Adulthood is so hard! Some days it feels like feeding all your hopes and dreams through a paper shredder. You do the best you can, but that machine never fucking seems to jam; sometimes the only thing left for you to do is cry. When that time comes for you, my advice is to embrace it fully. I do! I mean, not to brag, but I’ve probably cried more tears in the past year than some people manage to eke out in their entire lives. I think of myself as Kanye and Jay Z’s weepy counterpart: I bawl so hard muhfuckas wanna fine me.* And once I’m done human typhooning, I do my best to move past it as quickly as possible.
I’ve really come into my own on this subject in the past few months, so today I thought I’d share some practical, hard-won tips. Here’s how to look like you weren’t just crying.
Liquid eyeliner is a Regina George-level frenemy when it comes to crying. It stays in place at the start of your cry, complementing your outfit and making you feel like one of those rare pretty criers. This is a lie; you’re an indecorous snot bucket just like the rest of us. Once you start rubbing your eyes, this bitch will always flake, in truly weird and insidious ways.
“If I know my face is going to get wet, I always go with gel liner… and God,” said Contributing Editor KaeLyn when I polled the team. “Long-lasting gel liner tends to not show signs of crying as much as liquid liner.” I agree!
You can reduce smudginess by waterlining the upper inner rims of your lids only (like Ingrid Nilsen does here), putting the pigment in a place that’s typically less disturbed by eye rubbing. I also like to do the outer bottom corners, although that area does smudge a bit.
If you’re really doing a lot of crying, your best bet is to give up on crisp lines altogether. My approach here is to tightline the outer corners of my eye using a dark brown eyeshadow. I use a flat, angled brush dipped in eyeshadow transformer (sometimes called liner sealer) to get a darker color and give it staying power. Because the initial look is sort of soft, it’s not obvious when you fuck it up by rubbing at it; it just gets a little softer looking. Post-cry, all you need is a tissue, a mirror, and two seconds to clean up any shadow that has migrated too far. Concentrate on your undereye and outer corners.
Did you know that clear mascara is a thing? It is! My lashes are super short, so it doesn’t really do much for me. But if you have longer lashes than me, that little curl-holding boost might be just the thing to keep you from looking like someone tapped a cigarette butt across your eyelids.
If you’re going to use colored mascara, choose carefully. For obvious reasons, waterproof mascara is better than regular. Some brands hold up better than others. However, in my experience, even the best waterproof mascara washes away eventually. It might hold through a light drizzle of face rain, but if you’re in the midst of monsoon season, you need some heavy duty equipment. Enter false lashes.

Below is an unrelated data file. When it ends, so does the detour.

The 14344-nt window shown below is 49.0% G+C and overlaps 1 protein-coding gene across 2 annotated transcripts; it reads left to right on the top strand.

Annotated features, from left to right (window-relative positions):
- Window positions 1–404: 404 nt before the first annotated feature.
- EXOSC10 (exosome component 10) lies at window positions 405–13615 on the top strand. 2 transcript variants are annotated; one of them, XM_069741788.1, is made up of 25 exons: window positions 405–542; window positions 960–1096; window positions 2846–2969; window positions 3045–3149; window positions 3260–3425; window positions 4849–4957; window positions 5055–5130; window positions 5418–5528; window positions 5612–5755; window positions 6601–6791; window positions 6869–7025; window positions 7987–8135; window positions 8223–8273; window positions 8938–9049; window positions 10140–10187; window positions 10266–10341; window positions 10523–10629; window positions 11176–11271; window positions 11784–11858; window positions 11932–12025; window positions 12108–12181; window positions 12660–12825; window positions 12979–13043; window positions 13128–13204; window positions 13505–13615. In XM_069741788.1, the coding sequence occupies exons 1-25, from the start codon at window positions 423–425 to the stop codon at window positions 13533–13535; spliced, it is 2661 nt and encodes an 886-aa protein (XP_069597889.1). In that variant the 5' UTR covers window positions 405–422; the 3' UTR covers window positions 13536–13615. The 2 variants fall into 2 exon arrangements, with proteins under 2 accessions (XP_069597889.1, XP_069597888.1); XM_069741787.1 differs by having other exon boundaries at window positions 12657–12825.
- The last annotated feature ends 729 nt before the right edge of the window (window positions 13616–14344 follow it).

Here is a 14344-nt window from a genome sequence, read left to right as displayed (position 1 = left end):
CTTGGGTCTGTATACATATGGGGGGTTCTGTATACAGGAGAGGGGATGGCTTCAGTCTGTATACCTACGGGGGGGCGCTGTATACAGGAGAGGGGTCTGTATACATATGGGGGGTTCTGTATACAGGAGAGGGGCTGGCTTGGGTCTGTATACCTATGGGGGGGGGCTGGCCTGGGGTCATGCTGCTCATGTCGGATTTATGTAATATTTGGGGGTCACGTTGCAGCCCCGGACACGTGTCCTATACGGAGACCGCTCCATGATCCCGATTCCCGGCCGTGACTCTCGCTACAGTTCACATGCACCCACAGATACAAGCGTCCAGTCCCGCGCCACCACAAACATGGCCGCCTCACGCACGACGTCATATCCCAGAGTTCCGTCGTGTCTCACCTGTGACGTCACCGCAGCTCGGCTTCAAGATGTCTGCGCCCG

Inarguably, the absolute best looking false lashes are the ones where you pay a technician to painstakingly glue individual lashes on top of your existing lashes. Application takes about an hour, but the lashes stay put for three whole weeks. And the best part is, you can cry every single day and they won’t budge! I’ve had great experiences with salons certified by Xtreme or NovaLash — however, these are luxury brand lashes and are priced accordingly ($100+ for initial application, $50+ for refills). I’d consider applying these for, say, a wedding I want to look really hot at and know there will be lots of pictures of. But I find salon applied lashes way too expensive to justify as an ongoing beauty expense.
The next best thing is to apply your own false lashes. My advice here is to stay away from strip lashes (unless you want a vampy drag queen look, in which case, bless you) and instead go for the ones labeled “individual” or “flare.” Because they’re in small clusters, you can match the actual shape of your eye and get a more natural look.
Warning: there is a steep learning curve to applying false lashes. I recommend that you start small. Think date night where you’re mostly in the dark anyway, and your partner has casually suggested that you watch Buffy season 7, for example. (I will never not be crying about Anya’s death, you guys. Unforgivable.)
Primers and Setting Sprays
Hydration and Hats
Number one tip: drink some water! This is good both for rehydration purposes and putting something between your blotchy, tear-stained face and the rest of the world.
Number two tip: while you’re gulping water, try to think of some other ways you can nonchalantly obscure and distract from your face. Do you have a hat? A busy necklace? Some sort of casual headscarf situation? Put them on, friend. The more accessories between you and the rest of the world, the better.